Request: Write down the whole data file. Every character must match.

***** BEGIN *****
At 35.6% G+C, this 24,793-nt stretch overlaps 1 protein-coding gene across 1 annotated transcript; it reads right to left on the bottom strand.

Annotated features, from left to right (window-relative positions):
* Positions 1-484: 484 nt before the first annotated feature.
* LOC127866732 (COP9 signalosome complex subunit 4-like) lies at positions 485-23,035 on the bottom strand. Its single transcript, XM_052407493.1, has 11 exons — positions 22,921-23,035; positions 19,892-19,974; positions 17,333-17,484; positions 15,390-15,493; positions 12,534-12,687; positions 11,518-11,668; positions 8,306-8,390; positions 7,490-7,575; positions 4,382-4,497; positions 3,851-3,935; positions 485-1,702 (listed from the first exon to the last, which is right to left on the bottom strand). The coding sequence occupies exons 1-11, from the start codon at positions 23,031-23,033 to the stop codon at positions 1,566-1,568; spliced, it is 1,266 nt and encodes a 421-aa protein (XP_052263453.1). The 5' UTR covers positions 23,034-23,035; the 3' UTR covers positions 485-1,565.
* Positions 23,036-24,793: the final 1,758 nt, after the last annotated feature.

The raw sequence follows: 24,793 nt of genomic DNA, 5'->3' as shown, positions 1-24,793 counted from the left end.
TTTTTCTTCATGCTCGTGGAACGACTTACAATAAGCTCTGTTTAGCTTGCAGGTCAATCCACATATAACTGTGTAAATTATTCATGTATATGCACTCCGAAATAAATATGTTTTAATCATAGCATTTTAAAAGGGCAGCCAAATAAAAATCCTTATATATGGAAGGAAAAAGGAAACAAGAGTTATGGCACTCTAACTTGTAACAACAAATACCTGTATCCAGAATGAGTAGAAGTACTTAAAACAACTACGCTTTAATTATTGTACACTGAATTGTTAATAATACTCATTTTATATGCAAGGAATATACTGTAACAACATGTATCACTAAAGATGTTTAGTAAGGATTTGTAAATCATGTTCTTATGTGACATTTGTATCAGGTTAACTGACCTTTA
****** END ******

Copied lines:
At 35.6% G+C, this 24,793-nt stretch overlaps 1 protein-coding gene across 1 annotated transcript; it reads right to left on the bottom strand.

Annotated features, from left to right (window-relative positions):
* Positions 1-484: 484 nt before the first annotated feature.
* LOC127866732 (COP9 signalosome complex subunit 4-like) lies at positions 485-23,035 on the bottom strand. Its single transcript, XM_052407493.1, has 11 exons — positions 22,921-23,035; positions 19,892-19,974; positions 17,333-17,484; positions 15,390-15,493; positions 12,534-12,687; positions 11,518-11,668; positions 8,306-8,390; positions 7,490-7,575; positions 4,382-4,497; positions 3,851-3,935; positions 485-1,702 (listed from the first exon to the last, which is right to left on the bottom strand). The coding sequence occupies exons 1-11, from the start codon at positions 23,031-23,033 to the stop codon at positions 1,566-1,568; spliced, it is 1,266 nt and encodes a 421-aa protein (XP_052263453.1). The 5' UTR covers positions 23,034-23,035; the 3' UTR covers positions 485-1,565.
* Positions 23,036-24,793: the final 1,758 nt, after the last annotated feature.

The raw sequence follows: 24,793 nt of genomic DNA, 5'->3' as shown, positions 1-24,793 counted from the left end.
TTTTTCTTCATGCTCGTGGAACGACTTACAATAAGCTCTGTTTAGCTTGCAGGTCAATCCACATATAACTGTGTAAATTATTCATGTATATGCACTCCGAAATAAATATGTTTTAATCATAGCATTTTAAAAGGGCAGCCAAATAAAAATCCTTATATATGGAAGGAAAAAGGAAACAAGAGTTATGGCACTCTAACTTGTAACAACAAATACCTGTATCCAGAATGAGTAGAAGTACTTAAAACAACTACGCTTTAATTATTGTACACTGAATTGTTAATAATACTCATTTTATATGCAAGGAATATACTGTAACAACATGTATCACTAAAGATGTTTAGTAAGGATTTGTAAATCATGTTCTTATGTGACATTTGTATCAGGTTAACTGACCTTTA